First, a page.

Gary Mondello is an editor at Rivals/Yahoo Sports. Before going into online editing, he was a copy editor in the sports departments of The News & Observer in Raleigh, N.C., and The Fayetteville Observer. A graduate of West Virginia University, he is a proud citizen of Mountaineer Nation. In this interview, conducted by email, Mondello discusses his job and the outlook for sports journalism.
Q. Describe your job. What do you do on a typical day for Rivals.com?
A. I am an editor and content manager for the Rivals.com front page and the Yahoo! Sports college football and college basketball pages. I sign on at 6:30 a.m., check for breaking news and build our morning content, which usually takes 60 to 90 minutes.
Throughout the day I am responsible for updating those three Web pages. The Rivals.com content usually consists of recruiting news and updates, feature stories and breaking news from the approximately 100 college team sites in the Rivals network, and stories from the Rivals college football and basketball staff. The Yahoo! content usually consists of breaking news — from the wires, Rivals team sites and Yahoo! Sports investigation team — and blog items. I also build content for the next day from the Rivals college football and basketball staff.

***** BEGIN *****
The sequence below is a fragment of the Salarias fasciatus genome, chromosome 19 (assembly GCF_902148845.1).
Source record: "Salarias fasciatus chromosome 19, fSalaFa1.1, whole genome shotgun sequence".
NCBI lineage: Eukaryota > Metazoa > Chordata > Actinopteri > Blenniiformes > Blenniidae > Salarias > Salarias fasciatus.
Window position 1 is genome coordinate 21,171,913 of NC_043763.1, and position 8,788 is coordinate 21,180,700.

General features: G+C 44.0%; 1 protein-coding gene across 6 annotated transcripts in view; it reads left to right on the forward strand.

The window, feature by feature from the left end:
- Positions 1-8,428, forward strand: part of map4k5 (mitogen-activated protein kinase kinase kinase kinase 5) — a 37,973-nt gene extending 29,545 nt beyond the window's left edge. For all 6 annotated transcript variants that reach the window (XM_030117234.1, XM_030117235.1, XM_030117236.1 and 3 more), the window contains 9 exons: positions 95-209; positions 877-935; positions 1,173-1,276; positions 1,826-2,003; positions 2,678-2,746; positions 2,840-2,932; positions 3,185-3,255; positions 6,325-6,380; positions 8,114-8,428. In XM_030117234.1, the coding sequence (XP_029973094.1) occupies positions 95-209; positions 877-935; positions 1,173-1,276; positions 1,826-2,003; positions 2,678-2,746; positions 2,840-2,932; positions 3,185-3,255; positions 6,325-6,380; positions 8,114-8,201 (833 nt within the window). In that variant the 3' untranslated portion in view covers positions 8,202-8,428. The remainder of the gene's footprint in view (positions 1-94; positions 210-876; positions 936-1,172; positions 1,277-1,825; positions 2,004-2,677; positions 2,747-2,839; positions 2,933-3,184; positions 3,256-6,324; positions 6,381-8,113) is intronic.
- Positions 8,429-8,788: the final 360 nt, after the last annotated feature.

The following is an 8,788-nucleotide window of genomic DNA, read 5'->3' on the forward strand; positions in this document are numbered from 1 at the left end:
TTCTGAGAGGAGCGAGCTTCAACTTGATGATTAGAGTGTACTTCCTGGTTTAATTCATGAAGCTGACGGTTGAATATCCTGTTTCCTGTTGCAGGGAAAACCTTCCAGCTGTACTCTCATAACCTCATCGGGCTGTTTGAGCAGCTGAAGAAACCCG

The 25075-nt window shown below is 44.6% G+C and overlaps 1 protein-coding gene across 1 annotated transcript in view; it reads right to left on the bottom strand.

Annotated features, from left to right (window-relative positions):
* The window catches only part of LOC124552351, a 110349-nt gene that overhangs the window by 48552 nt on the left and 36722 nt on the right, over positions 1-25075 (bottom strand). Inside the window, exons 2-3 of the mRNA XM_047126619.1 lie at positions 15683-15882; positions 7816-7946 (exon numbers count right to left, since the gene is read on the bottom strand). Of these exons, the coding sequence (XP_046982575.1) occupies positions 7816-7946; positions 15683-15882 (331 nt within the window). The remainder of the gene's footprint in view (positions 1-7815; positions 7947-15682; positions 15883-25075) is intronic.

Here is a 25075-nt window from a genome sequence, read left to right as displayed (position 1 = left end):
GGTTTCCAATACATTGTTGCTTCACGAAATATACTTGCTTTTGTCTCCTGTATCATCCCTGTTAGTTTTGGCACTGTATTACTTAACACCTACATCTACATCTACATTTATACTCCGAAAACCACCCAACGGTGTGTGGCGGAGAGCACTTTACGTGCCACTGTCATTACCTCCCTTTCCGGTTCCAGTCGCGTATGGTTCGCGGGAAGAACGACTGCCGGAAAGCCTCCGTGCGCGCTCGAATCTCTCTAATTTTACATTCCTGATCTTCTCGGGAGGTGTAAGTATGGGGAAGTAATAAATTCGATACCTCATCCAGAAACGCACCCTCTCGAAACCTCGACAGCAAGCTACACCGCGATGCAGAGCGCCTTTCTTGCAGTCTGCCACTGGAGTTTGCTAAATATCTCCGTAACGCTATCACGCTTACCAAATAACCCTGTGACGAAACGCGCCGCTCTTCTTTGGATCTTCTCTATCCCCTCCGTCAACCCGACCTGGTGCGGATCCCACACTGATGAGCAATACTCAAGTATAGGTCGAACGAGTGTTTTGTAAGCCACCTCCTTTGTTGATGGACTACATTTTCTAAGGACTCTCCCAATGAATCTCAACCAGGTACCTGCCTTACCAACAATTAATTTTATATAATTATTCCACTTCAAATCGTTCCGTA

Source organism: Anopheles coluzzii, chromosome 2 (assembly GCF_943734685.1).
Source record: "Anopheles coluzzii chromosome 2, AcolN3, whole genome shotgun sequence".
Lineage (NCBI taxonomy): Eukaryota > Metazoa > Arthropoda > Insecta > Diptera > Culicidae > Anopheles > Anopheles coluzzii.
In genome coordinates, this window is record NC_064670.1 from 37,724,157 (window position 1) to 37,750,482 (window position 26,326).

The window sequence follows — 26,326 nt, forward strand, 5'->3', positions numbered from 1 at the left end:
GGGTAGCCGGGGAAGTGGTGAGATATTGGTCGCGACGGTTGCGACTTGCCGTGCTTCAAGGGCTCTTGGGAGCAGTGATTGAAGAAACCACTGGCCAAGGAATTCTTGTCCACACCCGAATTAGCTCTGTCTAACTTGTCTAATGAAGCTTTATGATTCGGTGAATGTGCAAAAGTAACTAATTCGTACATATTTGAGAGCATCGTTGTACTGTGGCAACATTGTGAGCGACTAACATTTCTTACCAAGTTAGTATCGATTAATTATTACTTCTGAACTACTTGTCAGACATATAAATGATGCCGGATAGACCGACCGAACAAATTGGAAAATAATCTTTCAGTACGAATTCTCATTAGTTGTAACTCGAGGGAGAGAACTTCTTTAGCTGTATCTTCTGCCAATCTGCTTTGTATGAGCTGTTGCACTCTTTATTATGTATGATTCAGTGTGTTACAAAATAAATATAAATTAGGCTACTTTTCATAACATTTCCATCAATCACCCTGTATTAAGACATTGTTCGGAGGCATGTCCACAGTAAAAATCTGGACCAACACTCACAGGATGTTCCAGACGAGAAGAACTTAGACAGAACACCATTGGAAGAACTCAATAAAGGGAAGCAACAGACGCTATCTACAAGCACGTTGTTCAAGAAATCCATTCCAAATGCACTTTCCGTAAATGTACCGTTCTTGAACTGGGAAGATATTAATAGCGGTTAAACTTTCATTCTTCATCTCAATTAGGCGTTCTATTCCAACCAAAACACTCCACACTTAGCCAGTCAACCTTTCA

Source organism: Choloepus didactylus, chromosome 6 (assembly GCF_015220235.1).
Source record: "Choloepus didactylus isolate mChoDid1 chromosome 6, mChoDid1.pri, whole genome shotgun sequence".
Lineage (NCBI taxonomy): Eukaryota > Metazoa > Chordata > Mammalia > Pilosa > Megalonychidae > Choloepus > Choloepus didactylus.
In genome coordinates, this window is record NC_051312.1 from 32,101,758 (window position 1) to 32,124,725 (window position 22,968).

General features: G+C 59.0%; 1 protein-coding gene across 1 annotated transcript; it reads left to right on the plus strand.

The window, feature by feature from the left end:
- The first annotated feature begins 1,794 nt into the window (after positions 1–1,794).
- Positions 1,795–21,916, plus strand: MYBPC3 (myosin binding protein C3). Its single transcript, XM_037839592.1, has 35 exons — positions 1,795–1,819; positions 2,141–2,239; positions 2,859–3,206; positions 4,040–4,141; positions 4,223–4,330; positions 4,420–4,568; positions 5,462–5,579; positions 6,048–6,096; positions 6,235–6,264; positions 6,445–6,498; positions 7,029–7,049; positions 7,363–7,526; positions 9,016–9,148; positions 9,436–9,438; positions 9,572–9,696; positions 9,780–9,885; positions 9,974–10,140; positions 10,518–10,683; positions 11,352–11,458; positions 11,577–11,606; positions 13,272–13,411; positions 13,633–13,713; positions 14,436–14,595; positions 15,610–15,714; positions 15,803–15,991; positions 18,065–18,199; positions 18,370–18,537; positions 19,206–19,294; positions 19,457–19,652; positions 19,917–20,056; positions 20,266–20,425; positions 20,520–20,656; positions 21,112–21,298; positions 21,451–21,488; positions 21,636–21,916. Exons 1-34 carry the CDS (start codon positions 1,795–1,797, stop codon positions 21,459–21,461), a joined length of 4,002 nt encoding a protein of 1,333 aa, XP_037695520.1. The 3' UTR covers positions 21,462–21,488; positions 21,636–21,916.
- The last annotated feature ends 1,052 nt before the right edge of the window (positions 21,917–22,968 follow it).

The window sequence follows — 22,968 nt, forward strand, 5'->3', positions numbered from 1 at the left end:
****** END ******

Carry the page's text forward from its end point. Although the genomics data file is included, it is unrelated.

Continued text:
A second editor comes on at 4 p.m. and takes over updating the pages. I give him an update and stay on until 6 p.m. to build more of the next day’s content.
On college football Saturdays, we run live play-by-play box scores of the biggest games and continually update the Yahoo! college football page. During the NCAA men’s basketball tournament, we add four regional college basketball pages and run all the games live from “March Madness on Demand.” That first week of the NCAA tournament is truly madness.
Q. You work from home. What are the pros and cons of working remotely?
A. Working remotely has a lot of benefits. If a story breaks late and the desk needs my help for any reason, I am able to jump on quickly without having to drive to an office. Working in a real-time atmosphere, that is crucial.
While I work almost exclusively at home, working remotely also allows me to work from anywhere. I recently went to New York to visit my family and worked from my sister’s house. Also, if a weather-related issue arises (such as a hurricane), I can pack up my laptop and get someplace where I can work. All I need is Internet access.